Convicted Spammer Claims Anti-Spam Law Is Unconstitutional

from the well,-he-would-say-that,-wouldn't-he dept

A few years ago, the state of Virginia convicted a notorious spammer under its state anti-spam laws, and sentenced him to nine years in prison. The spammer, Jeremy Jaynes has been appealing the decision ever since, without much luck. Last year, an appeals court upheld the conviction and noted that a nine year sentence didn't seem excessive. However, it appears Jaynes is now trying a totally different route to fighting the conviction: claiming that Virginia's anti-spam law is unconstitutional. The idea is that it violates first amendment free speech rights by banning even spam that's non-commercial in nature. The state, however, is responding that the law doesn't ban any kind of speech at all -- but it does ban falsifying information in order to trespass on others' systems for the sake of advertising. There may actually be a fairly fine line that's worth distinguishing here between banning the specific kind of speech and whether or not the "speaker" is falsifying information in order to get across that speech. It seems unlikely that the courts will rule against the anti-spam law, but if it does it would be interesting to see if spammers in other states follow suit.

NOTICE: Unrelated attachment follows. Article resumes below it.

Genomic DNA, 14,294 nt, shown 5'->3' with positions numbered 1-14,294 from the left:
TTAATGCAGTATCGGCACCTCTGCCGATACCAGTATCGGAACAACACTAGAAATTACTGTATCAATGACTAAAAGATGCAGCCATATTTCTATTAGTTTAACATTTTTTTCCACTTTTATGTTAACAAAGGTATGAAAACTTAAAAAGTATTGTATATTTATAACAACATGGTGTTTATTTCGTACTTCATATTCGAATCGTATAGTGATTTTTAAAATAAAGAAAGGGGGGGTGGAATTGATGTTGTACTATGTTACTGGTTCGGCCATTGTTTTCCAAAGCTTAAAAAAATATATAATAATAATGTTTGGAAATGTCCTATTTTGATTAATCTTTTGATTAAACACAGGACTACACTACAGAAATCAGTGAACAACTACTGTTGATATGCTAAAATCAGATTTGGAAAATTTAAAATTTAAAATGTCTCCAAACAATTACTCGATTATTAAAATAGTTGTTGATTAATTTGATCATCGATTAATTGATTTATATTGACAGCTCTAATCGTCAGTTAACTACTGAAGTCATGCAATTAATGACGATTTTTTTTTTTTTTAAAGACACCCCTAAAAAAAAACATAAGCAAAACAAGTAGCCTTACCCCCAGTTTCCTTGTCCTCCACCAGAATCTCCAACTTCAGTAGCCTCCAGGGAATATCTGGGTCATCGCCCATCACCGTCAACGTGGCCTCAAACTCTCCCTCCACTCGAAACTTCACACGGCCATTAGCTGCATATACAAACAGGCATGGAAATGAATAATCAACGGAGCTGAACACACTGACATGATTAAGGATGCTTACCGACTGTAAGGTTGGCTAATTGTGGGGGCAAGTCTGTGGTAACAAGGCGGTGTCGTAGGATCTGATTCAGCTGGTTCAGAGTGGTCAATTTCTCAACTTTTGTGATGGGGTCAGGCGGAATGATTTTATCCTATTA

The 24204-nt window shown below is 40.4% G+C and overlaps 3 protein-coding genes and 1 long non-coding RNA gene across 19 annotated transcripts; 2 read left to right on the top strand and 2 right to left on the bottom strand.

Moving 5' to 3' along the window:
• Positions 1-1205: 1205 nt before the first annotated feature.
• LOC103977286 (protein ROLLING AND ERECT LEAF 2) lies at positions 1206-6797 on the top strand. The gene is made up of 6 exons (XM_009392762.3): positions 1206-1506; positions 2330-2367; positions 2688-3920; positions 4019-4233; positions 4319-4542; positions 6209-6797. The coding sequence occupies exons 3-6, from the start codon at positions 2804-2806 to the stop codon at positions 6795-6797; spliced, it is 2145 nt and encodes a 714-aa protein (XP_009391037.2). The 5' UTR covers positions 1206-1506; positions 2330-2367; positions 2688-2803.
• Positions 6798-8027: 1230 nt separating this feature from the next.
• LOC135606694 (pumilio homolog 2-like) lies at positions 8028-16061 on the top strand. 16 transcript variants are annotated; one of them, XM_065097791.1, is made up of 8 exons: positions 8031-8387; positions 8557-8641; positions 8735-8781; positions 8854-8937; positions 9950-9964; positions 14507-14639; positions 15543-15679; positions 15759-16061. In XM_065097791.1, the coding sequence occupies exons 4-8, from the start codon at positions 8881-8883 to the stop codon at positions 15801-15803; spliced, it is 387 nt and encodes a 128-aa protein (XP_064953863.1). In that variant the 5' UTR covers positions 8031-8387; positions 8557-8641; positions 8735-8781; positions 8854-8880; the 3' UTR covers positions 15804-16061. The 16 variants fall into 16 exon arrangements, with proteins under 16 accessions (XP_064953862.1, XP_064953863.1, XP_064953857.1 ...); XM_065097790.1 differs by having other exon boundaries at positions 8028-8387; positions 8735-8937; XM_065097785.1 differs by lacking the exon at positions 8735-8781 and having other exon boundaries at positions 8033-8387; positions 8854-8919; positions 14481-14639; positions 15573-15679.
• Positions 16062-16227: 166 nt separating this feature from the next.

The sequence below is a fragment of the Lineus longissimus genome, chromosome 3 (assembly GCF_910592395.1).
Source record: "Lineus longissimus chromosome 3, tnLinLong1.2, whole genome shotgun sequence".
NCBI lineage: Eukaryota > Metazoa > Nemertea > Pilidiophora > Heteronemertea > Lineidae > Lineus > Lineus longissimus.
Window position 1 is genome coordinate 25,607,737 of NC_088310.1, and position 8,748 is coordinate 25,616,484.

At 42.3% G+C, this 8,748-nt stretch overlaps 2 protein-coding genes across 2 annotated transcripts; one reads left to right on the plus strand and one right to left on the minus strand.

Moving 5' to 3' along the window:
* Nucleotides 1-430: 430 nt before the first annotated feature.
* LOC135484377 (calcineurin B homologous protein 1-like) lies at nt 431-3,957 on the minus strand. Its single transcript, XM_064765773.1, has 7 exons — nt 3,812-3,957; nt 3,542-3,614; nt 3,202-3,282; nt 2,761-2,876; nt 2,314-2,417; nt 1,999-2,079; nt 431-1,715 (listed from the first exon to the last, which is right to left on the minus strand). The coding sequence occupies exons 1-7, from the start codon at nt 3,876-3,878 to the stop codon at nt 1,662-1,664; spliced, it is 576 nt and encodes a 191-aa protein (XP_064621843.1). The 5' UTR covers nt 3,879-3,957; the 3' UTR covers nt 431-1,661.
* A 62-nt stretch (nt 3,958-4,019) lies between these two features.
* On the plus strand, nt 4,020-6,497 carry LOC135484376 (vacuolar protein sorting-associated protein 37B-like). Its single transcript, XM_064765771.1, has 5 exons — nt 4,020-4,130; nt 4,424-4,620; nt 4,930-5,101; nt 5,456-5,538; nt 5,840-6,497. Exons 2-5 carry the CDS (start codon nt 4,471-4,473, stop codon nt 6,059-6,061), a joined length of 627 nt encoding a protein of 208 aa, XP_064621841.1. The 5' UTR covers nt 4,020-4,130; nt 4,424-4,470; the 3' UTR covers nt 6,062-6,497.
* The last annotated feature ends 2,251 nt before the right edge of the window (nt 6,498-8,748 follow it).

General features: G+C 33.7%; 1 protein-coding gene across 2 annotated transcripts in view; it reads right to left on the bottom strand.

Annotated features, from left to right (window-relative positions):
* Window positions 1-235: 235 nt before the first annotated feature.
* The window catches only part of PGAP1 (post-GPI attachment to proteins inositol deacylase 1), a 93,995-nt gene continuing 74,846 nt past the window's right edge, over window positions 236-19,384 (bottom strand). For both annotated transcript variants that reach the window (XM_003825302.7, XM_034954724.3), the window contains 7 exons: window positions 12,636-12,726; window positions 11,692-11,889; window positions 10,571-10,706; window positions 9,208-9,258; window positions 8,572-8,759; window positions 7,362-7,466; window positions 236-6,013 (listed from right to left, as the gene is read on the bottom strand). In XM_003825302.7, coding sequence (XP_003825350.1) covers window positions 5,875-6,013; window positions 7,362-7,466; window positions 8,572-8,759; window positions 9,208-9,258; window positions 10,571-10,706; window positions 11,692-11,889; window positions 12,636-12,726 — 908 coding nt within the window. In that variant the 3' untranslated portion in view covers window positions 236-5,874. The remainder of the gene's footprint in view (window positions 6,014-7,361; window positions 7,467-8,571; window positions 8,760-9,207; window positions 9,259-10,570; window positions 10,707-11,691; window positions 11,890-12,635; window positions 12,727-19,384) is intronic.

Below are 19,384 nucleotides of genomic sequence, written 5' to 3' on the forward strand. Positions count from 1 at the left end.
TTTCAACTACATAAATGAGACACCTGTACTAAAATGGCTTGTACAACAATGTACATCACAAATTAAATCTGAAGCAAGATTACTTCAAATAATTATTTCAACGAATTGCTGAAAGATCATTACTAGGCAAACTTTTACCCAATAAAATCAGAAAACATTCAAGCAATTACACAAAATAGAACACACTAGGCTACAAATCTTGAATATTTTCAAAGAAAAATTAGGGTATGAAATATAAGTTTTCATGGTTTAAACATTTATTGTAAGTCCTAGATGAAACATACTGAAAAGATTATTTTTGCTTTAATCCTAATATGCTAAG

Filed Under: constitution, jeremy jaynes, punishment, spam, spam laws, virginia

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  1. identicon
    Fascinatin, 14 Sep 2007 @ 3:55am

    lesser of two evils

    There is no essential difference between 'spam' delivered by email and 'junk mail' delivered by the USPS.

    Yet the former is punishable by 9 years in jail while the latter is protected by law and if you interfere with its delivery you can go to a federal pen!

    If you wanted to talk about actual costs to the public involved, most people (with intelligence greater than that of a grape) quickly learn to spot spam and simply delete it without ever even opening it, let alone taking time to read it first. Junk Mail, on the other hand must be physically disposed of and, even if that only means sorting it and carrying it to the nearest trash can, it requires more time and effort than getting rid of spam does. Some towns (mine) are now even demanding that junk mail be treated as recyclable material, thereby requiring even greater amounts of time and effort to get rid of it. At least I can be fairly confident that I will never have to recycle spam!

    What justification is there for protecting snail mail spam by federal law while vilifying email spam that is more easily and economically dealt with?

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